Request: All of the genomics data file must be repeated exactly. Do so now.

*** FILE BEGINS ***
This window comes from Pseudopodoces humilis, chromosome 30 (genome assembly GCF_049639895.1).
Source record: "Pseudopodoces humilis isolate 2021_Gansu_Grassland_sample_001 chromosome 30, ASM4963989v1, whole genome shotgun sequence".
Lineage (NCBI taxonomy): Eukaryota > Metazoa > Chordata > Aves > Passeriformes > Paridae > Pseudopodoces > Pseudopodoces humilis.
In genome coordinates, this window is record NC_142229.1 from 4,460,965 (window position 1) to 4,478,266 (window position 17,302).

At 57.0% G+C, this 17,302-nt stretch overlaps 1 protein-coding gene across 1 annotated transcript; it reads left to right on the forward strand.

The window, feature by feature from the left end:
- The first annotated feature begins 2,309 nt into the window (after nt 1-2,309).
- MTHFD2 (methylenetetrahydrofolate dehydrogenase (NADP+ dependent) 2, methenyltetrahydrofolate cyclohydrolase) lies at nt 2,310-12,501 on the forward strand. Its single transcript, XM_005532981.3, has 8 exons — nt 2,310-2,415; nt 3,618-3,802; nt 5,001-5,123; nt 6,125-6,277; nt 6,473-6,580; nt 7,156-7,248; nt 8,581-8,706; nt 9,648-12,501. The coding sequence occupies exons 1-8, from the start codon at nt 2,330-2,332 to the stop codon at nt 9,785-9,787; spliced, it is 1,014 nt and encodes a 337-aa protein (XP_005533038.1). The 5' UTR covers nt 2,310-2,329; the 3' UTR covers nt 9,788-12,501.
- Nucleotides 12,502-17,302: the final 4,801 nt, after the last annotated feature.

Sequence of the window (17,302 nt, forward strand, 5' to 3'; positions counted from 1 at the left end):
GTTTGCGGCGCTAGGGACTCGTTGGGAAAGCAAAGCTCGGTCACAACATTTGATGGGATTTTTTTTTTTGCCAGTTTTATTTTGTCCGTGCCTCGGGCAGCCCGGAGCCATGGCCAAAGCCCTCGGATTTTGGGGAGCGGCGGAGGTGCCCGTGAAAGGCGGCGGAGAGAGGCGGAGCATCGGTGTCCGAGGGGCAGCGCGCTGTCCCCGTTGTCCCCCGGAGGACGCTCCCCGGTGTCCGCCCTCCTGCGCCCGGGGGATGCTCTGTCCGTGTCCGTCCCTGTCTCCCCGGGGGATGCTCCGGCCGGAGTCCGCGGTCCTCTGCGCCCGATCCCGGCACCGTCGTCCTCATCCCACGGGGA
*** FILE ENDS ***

This window comes from Pseudopodoces humilis, chromosome 30 (genome assembly GCF_049639895.1).
Source record: "Pseudopodoces humilis isolate 2021_Gansu_Grassland_sample_001 chromosome 30, ASM4963989v1, whole genome shotgun sequence".
Lineage (NCBI taxonomy): Eukaryota > Metazoa > Chordata > Aves > Passeriformes > Paridae > Pseudopodoces > Pseudopodoces humilis.
In genome coordinates, this window is record NC_142229.1 from 4,460,965 (window position 1) to 4,478,266 (window position 17,302).

At 57.0% G+C, this 17,302-nt stretch overlaps 1 protein-coding gene across 1 annotated transcript; it reads left to right on the forward strand.

The window, feature by feature from the left end:
- The first annotated feature begins 2,309 nt into the window (after nt 1-2,309).
- MTHFD2 (methylenetetrahydrofolate dehydrogenase (NADP+ dependent) 2, methenyltetrahydrofolate cyclohydrolase) lies at nt 2,310-12,501 on the forward strand. Its single transcript, XM_005532981.3, has 8 exons — nt 2,310-2,415; nt 3,618-3,802; nt 5,001-5,123; nt 6,125-6,277; nt 6,473-6,580; nt 7,156-7,248; nt 8,581-8,706; nt 9,648-12,501. The coding sequence occupies exons 1-8, from the start codon at nt 2,330-2,332 to the stop codon at nt 9,785-9,787; spliced, it is 1,014 nt and encodes a 337-aa protein (XP_005533038.1). The 5' UTR covers nt 2,310-2,329; the 3' UTR covers nt 9,788-12,501.
- Nucleotides 12,502-17,302: the final 4,801 nt, after the last annotated feature.

Sequence of the window (17,302 nt, forward strand, 5' to 3'; positions counted from 1 at the left end):
GTTTGCGGCGCTAGGGACTCGTTGGGAAAGCAAAGCTCGGTCACAACATTTGATGGGATTTTTTTTTTTGCCAGTTTTATTTTGTCCGTGCCTCGGGCAGCCCGGAGCCATGGCCAAAGCCCTCGGATTTTGGGGAGCGGCGGAGGTGCCCGTGAAAGGCGGCGGAGAGAGGCGGAGCATCGGTGTCCGAGGGGCAGCGCGCTGTCCCCGTTGTCCCCCGGAGGACGCTCCCCGGTGTCCGCCCTCCTGCGCCCGGGGGATGCTCTGTCCGTGTCCGTCCCTGTCTCCCCGGGGGATGCTCCGGCCGGAGTCCGCGGTCCTCTGCGCCCGATCCCGGCACCGTCGTCCTCATCCCACGGGGA